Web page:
Most established Accountants running their own firms claim to get most of their better new clients via referrals.  is this true or relevant to less established practices?
Experienced accountants claim that no other activities and no marketing investment ever seems worth the effort. The following sentiment is typical of what I hear:
“I get all the new clients I want through recommendations and referrals. To be honest I don’t have the scope to take on lots of new clients. I’m happy with those I get simply by doing a good job for my clients.”
Surveys perpetuate this attitude to referrals. Ask 100 accountants the best source of new clients and ‘referrals’ is always way ahead of other marketing activities. Part of the reason for this is that well established accountants may not take on many new clients each year. They haven’t done much in the way of marketing and have an old fashioned underperforming website. So the most likely source of those new clients is recommendations and referrals. And they may well be right.
Given all of this, why do I say there are 3 reasons that you cannot rely on referrals if you want to grow your practice?
1 – It’s too random and uncontrolled
If you want to grow your practice you need to take a more active role in generating new prospects and clients.
2 – It’s too hit and miss
Few accountants I know planned to grow their practice by taking on more low fee simple tax return clients. If you don’t take active responsibility you are just as likely to get referrals to small as to big clients. Do you want to be sidetracked by people who don’t want to pay the fees you deserve to earn?
3 – It’s based on a misconception
The theory that you should focus on securing referrals is not borne of the experience of other accountants who are keen to grow their practice. No. Instead it comes from the experience of accountants who do NOT want to grow their practice significantly. Why should their experiences be relevant if you DO  want to grow your client base?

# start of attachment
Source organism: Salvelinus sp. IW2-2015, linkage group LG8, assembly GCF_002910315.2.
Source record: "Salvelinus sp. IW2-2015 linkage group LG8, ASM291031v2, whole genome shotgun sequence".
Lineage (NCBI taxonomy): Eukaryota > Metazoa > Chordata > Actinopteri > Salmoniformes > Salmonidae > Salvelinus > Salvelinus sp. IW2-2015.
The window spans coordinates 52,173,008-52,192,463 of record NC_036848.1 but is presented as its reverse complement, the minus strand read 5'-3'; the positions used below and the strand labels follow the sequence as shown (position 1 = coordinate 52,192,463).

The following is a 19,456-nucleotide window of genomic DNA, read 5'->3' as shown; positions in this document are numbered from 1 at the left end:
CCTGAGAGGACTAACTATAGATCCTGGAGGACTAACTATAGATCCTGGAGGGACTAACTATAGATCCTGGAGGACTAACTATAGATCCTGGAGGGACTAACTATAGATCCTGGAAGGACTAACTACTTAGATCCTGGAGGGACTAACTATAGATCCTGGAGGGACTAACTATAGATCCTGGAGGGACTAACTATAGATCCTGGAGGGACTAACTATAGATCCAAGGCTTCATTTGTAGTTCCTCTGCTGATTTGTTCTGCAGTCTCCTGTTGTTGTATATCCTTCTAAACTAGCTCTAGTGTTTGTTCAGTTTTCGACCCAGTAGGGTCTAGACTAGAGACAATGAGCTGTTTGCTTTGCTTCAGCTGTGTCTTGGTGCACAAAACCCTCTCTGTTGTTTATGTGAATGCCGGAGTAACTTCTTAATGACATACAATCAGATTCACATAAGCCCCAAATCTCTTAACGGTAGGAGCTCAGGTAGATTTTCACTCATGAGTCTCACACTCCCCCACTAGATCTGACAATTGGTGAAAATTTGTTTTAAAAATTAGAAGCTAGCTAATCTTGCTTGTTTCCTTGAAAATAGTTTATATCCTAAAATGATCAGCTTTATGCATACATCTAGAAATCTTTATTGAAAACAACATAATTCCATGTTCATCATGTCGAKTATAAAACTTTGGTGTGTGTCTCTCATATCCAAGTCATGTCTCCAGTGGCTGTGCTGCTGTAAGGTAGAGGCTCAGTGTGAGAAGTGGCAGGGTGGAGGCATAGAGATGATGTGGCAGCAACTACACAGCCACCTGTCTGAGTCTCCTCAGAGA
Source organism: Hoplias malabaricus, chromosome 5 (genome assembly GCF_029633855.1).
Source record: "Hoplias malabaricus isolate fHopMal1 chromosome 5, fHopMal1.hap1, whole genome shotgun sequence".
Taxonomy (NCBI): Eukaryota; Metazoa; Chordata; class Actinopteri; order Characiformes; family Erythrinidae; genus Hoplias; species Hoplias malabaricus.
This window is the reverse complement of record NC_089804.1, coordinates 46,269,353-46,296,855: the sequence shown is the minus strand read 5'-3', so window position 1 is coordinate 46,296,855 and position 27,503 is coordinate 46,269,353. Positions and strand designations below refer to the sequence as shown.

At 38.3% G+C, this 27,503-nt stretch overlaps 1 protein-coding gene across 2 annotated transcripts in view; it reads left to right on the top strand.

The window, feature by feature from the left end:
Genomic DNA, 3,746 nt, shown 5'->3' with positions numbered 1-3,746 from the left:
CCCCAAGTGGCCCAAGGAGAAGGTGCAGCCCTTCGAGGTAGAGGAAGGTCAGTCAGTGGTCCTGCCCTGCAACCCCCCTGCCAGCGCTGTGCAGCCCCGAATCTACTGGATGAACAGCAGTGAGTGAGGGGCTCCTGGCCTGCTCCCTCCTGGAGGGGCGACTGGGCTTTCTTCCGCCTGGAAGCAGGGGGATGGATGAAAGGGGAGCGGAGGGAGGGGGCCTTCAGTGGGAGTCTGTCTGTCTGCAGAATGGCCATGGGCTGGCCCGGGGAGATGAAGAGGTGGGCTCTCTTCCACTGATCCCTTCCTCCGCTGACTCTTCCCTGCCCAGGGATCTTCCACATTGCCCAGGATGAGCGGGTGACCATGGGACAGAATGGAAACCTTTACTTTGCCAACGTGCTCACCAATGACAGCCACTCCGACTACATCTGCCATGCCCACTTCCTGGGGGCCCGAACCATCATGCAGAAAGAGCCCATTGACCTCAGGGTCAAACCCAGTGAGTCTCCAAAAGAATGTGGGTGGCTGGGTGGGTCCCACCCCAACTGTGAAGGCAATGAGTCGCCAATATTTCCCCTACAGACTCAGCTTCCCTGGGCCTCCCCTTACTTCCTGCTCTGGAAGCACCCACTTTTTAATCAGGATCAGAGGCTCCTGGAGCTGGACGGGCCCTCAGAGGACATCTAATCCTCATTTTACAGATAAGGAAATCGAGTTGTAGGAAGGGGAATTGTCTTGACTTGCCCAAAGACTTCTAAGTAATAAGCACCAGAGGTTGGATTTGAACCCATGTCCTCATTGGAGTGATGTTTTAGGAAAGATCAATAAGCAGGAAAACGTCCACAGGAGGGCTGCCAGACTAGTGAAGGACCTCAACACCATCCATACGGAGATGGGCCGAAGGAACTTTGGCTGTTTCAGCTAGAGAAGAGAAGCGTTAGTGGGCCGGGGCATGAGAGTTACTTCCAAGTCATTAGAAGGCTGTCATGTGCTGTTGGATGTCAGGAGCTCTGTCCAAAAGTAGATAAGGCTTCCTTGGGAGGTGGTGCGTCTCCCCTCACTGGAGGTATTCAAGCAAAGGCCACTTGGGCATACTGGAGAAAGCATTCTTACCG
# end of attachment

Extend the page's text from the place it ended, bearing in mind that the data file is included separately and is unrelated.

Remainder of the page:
Don’t misunderstand me. You can grow your practice via referrals. But not if you do the same things as other accountants who are not looking to grow their practices.
One of the clients I am mentoring told me wanted to win about 45 new clients paying good fees over the next year. My role was to add a touch of realism, to encourage, cajole and support his ambition.
During our conversation I encouraged him to then think about how many of those 45 will become new clients in the next 6m? He thinks 15. So I asked him “What will happen in the following 6 months that will enable you to double the rate of new clients to 30? That’s what you’ll need to reach your target of 45 in a year.”
My mentoring client appreciated the challenge. He said he hoped that the first 15 would each refer him on to at least one new client each.
I encouraged him to recognise that he will have to do more than rely on ‘hope’.
He will need to consider when he will ask new clients for appropriate referrals and how long it will take for those clients to identify realistic prospects.
We will continue to refine his strategy in this regard. And, given his ambition to secure more high-value clients over the next year or so, he will need a more focused strategy than simply hoping for the right type of referrals.
The bottom line here is that doing a good job and hoping for loads of referrals will rarely enable you to achieve your growth ambitions. If you would like to discuss whether you can afford my support and encouragement to ensure you set and can achieve your ambitions, please check out the ways in which you can secure my input and help >>>